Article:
The energy value chain has been in flux for decades, transitioning between integration, disintegration and back again. These fluctuations have been driven by a number of factors — changing commodity prices, a shifting regulatory environment and the impacts of new technology. But over the last several years, the customer is returning to the forefront. Once seen as an operational headache and lower margin than being upstream (i.e. — producing crude oil and generating electrons), retail markets are becoming crucial to the long-term success of energy giants across the energy landscape.
The Economist published a timely article about the interest that the European oil majors are beginning to show in electric utilities. This is being seen by most as a hedge on the electrification of transport, which, despite the recent troubles with Tesla, appears to be an accelerating trend. But It is also a demonstration that oil as a commodity is becoming easier and easier to procure through a number of different sources, including shale in the US. Thus, what was once a great business — drilling for oil — is one facing brutal competition at all levels of the value chain. This is a similar trend we are seeing with power generation.
In this market environment, electric utilities can thrive on its monopoly position and low cost of capital. With a guaranteed rate of return and limited market competition, owning wires — once a hassle with low profits — is now a potential cash cow business for companies exposed to changing technology. There is one caveat, however: almost every trend line on electricity sold from public utilities in the developed world is flat or declining due to energy efficiency and distributed generation. It is no wonder why the electrification of transport is becoming such a substantive part of Integrated Resource Planning (IRP) by utilities — it is likely the only long-term source of residential power demand growth.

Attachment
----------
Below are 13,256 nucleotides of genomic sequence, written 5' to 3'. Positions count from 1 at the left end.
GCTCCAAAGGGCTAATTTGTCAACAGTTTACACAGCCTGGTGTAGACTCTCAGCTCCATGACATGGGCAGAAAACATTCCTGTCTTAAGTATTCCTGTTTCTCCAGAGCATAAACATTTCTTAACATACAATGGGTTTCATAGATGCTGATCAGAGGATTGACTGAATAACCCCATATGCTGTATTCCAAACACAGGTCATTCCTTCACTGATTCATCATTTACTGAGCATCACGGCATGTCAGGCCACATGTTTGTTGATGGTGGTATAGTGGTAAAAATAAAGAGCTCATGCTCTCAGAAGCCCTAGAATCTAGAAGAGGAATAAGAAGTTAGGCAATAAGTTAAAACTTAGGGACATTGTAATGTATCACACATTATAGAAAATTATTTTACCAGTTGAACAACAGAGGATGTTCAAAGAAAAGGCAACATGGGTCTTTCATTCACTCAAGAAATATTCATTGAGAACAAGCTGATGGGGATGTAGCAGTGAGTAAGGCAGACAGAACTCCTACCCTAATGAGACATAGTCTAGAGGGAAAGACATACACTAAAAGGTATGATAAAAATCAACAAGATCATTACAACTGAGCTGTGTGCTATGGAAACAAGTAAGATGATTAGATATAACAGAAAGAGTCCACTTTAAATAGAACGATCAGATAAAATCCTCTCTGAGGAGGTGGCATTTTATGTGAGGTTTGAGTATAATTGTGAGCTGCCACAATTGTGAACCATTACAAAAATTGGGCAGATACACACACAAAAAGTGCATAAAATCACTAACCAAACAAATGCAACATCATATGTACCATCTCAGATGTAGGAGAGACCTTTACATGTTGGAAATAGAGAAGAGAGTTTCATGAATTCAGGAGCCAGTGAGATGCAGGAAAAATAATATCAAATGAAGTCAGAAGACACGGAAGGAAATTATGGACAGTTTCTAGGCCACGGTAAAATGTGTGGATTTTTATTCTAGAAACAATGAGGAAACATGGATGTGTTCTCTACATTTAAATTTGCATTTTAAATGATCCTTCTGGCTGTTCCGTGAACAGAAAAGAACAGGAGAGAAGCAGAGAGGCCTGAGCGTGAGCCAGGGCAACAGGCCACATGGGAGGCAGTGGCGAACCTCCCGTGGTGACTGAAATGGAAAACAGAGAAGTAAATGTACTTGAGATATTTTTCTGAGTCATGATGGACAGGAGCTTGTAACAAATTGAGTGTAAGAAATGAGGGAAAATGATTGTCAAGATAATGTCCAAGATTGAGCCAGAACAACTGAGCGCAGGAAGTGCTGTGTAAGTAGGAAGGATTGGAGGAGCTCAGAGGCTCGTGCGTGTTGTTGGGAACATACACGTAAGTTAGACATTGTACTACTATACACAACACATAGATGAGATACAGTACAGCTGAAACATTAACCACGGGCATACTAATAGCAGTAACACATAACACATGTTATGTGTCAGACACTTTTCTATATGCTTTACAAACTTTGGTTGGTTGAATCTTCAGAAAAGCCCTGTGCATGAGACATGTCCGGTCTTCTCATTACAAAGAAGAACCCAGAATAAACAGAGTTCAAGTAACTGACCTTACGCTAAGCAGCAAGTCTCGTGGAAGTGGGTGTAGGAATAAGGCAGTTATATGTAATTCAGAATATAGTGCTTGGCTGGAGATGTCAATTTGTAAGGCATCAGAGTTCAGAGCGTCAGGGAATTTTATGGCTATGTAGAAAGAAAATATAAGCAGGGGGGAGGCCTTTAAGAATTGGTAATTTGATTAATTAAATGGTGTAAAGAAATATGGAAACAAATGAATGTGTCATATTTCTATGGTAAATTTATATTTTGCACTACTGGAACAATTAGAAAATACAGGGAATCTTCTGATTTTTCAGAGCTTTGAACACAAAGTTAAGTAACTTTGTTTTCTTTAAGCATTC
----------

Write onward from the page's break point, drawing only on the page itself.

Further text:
How has this affected the average person? Customers have more choices than ever when it comes to how they get and consume their energy. While it varies state to state and country-to-country, the ability to install rooftop solar, smart devices, and residential batteries give homeowners enormous control. In areas where physical distributed energy assets are not economical, de-regulated power markets allow residents to buy power from a number of unique producers or even buy carbon offsets. With few exceptions, these types of programs are increasing in popularity and accelerating in their rollout.
The modern utility must be a customer-centric, reliability-focused organization that sees expanding electrification as a strategic imperative. Making and storing electrons is becoming more commoditized, but moving and balancing those electrons can only be done by a monopoly provider. Customer engagement — never a core competency of utilities — is an area where utilities have enormous access and have exploitable legacy positions. Through this model, utilities can thrive and expand their successes in the modern energy economy. Utilities used to call those who bought their electrons “ratepayers” — now they are “customers.” This distinction is more important now than ever.